Leaders from early learning, K-12 and higher education as well as numerous youth and family services organizations have banded together to form a coalition supporting a cradle-through-college state investment strategy.
A core principle of the strategy calls for the Legislature to invest in each stage of education and end the practice of pitting one part of education against the other, and of pitting education against health and human services.
“Cradle Through College is so important because K-12 systems can’t do it alone. Our students need strong early learning as well as an affordable higher-education system, with engaged community partners all along the way,” said Highline Public Schools Superintendent Susan Enfield.
The Cradle Through College Coalition was announced publicly at the Road Map Project’s Education Results Network meeting on Dec. 4 in Renton.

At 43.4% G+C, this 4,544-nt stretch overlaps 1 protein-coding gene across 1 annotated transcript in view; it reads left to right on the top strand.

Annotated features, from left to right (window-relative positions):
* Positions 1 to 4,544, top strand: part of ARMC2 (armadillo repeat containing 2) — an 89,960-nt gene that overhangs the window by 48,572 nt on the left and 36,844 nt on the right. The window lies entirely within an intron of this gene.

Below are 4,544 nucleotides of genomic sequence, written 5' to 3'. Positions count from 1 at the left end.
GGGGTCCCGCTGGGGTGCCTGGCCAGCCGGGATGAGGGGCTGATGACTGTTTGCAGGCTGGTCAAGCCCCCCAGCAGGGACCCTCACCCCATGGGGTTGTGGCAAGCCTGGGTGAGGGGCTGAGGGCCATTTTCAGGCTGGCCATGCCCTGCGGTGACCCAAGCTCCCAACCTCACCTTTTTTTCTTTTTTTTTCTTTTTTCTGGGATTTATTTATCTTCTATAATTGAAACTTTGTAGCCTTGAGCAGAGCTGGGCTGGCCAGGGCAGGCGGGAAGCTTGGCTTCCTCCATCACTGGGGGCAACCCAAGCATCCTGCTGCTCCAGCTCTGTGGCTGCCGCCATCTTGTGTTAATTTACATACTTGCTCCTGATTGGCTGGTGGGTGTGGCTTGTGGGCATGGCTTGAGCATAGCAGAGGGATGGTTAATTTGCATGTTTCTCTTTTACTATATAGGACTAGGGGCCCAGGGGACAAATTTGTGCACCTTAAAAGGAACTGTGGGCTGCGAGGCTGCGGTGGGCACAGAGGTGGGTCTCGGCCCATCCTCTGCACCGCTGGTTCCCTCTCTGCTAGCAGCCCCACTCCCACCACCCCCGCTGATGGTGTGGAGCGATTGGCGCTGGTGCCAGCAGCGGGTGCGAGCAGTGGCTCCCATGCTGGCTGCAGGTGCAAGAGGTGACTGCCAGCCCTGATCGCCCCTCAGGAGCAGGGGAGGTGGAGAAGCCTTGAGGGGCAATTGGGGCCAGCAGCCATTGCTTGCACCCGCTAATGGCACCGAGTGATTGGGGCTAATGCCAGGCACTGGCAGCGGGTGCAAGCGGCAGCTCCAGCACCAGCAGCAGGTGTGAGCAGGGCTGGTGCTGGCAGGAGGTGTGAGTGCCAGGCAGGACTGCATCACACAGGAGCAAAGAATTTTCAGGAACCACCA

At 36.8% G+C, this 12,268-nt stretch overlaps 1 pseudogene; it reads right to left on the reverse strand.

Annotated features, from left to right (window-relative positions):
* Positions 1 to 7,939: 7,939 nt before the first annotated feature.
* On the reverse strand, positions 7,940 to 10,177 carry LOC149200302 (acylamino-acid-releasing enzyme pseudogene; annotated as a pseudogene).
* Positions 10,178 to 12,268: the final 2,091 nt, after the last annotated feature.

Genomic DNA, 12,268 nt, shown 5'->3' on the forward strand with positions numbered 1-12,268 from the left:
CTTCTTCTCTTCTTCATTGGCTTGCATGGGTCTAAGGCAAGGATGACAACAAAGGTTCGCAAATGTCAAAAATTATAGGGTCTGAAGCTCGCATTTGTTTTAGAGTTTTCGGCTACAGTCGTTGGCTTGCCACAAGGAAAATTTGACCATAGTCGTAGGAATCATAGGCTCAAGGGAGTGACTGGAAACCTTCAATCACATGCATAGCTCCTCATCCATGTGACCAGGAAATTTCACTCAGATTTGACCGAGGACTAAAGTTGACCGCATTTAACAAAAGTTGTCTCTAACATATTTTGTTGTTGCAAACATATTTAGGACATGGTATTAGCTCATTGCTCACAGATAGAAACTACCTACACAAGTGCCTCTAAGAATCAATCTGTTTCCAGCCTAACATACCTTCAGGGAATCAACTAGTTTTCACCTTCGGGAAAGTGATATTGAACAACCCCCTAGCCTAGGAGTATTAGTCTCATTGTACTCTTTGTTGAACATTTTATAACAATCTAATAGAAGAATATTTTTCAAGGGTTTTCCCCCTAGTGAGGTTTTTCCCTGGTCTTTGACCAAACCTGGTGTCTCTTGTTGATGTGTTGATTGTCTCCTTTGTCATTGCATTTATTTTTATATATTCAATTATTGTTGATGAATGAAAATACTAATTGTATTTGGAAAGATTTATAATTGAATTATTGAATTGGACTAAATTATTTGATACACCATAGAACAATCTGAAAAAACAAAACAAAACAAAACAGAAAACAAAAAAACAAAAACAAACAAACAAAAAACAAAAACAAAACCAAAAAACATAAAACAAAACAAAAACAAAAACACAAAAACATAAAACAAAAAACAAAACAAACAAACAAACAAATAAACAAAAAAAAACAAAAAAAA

Paola Maranan, executive director of the Children’s Alliance, spoke to these issues at the meeting, saying, “A cradle-through-college investment strategy recognizes that a child’s learning begins at birth, continues through adulthood and includes supports not confined to the classroom walls.”
Currently, over 40 organizations and institutions have signed on to support the Coalition’s principles.
This upcoming legislative session will be pivotal. The coalition believes it is time to break from “business as usual” and approach education funding as a whole system. The coalition believes that progress on the McCleary lawsuit must be measured by this state’s ability to provide opportunity for every student. The new investments must spur dramatic improvements in student achievement that close the unacceptable opportunity gaps for low-income students and students of color.
The four core principles in the cradle-through-college state investment strategy are:
1. State investments must be made cradle through college.
2. The state must require strong accountability for results.
3. The state must encourage innovation and spread of best practices.
4. Additional funding is needed.
For more information, visit www.c2ccoalition.org.